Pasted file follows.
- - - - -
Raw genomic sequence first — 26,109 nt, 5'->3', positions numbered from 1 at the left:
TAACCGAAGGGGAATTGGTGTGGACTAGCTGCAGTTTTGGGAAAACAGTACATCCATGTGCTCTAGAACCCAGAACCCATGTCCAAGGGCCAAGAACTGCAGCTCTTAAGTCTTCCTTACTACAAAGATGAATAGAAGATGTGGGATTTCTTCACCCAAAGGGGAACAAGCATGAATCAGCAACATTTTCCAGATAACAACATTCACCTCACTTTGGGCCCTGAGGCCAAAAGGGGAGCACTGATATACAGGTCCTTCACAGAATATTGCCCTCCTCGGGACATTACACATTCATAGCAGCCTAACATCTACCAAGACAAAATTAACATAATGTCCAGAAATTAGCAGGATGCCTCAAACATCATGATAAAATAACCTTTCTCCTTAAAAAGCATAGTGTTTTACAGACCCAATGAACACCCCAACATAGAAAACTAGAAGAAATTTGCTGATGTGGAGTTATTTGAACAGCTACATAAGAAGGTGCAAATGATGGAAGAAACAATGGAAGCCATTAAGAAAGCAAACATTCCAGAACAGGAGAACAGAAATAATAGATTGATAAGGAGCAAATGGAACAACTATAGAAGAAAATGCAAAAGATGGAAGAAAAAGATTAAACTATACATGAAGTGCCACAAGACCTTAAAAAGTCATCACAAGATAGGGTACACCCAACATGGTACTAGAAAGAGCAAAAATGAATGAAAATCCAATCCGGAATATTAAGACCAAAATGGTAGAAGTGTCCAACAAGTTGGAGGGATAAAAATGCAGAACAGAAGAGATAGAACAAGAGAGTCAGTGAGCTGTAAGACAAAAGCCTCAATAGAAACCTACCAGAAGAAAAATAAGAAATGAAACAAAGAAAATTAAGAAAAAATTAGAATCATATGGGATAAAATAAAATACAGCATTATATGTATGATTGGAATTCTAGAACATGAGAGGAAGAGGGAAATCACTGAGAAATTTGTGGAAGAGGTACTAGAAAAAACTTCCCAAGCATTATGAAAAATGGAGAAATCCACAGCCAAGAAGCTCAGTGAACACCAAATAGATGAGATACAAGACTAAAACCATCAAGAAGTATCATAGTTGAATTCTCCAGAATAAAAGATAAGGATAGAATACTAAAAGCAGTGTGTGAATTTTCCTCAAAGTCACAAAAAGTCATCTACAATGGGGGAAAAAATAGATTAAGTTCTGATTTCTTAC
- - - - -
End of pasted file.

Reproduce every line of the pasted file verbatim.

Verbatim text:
Raw genomic sequence first — 26,109 nt, 5'->3', positions numbered from 1 at the left:
TAACCGAAGGGGAATTGGTGTGGACTAGCTGCAGTTTTGGGAAAACAGTACATCCATGTGCTCTAGAACCCAGAACCCATGTCCAAGGGCCAAGAACTGCAGCTCTTAAGTCTTCCTTACTACAAAGATGAATAGAAGATGTGGGATTTCTTCACCCAAAGGGGAACAAGCATGAATCAGCAACATTTTCCAGATAACAACATTCACCTCACTTTGGGCCCTGAGGCCAAAAGGGGAGCACTGATATACAGGTCCTTCACAGAATATTGCCCTCCTCGGGACATTACACATTCATAGCAGCCTAACATCTACCAAGACAAAATTAACATAATGTCCAGAAATTAGCAGGATGCCTCAAACATCATGATAAAATAACCTTTCTCCTTAAAAAGCATAGTGTTTTACAGACCCAATGAACACCCCAACATAGAAAACTAGAAGAAATTTGCTGATGTGGAGTTATTTGAACAGCTACATAAGAAGGTGCAAATGATGGAAGAAACAATGGAAGCCATTAAGAAAGCAAACATTCCAGAACAGGAGAACAGAAATAATAGATTGATAAGGAGCAAATGGAACAACTATAGAAGAAAATGCAAAAGATGGAAGAAAAAGATTAAACTATACATGAAGTGCCACAAGACCTTAAAAAGTCATCACAAGATAGGGTACACCCAACATGGTACTAGAAAGAGCAAAAATGAATGAAAATCCAATCCGGAATATTAAGACCAAAATGGTAGAAGTGTCCAACAAGTTGGAGGGATAAAAATGCAGAACAGAAGAGATAGAACAAGAGAGTCAGTGAGCTGTAAGACAAAAGCCTCAATAGAAACCTACCAGAAGAAAAATAAGAAATGAAACAAAGAAAATTAAGAAAAAATTAGAATCATATGGGATAAAATAAAATACAGCATTATATGTATGATTGGAATTCTAGAACATGAGAGGAAGAGGGAAATCACTGAGAAATTTGTGGAAGAGGTACTAGAAAAAACTTCCCAAGCATTATGAAAAATGGAGAAATCCACAGCCAAGAAGCTCAGTGAACACCAAATAGATGAGATACAAGACTAAAACCATCAAGAAGTATCATAGTTGAATTCTCCAGAATAAAAGATAAGGATAGAATACTAAAAGCAGTGTGTGAATTTTCCTCAAAGTCACAAAAAGTCATCTACAATGGGGGAAAAAATAGATTAAGTTCTGATTTCTTAC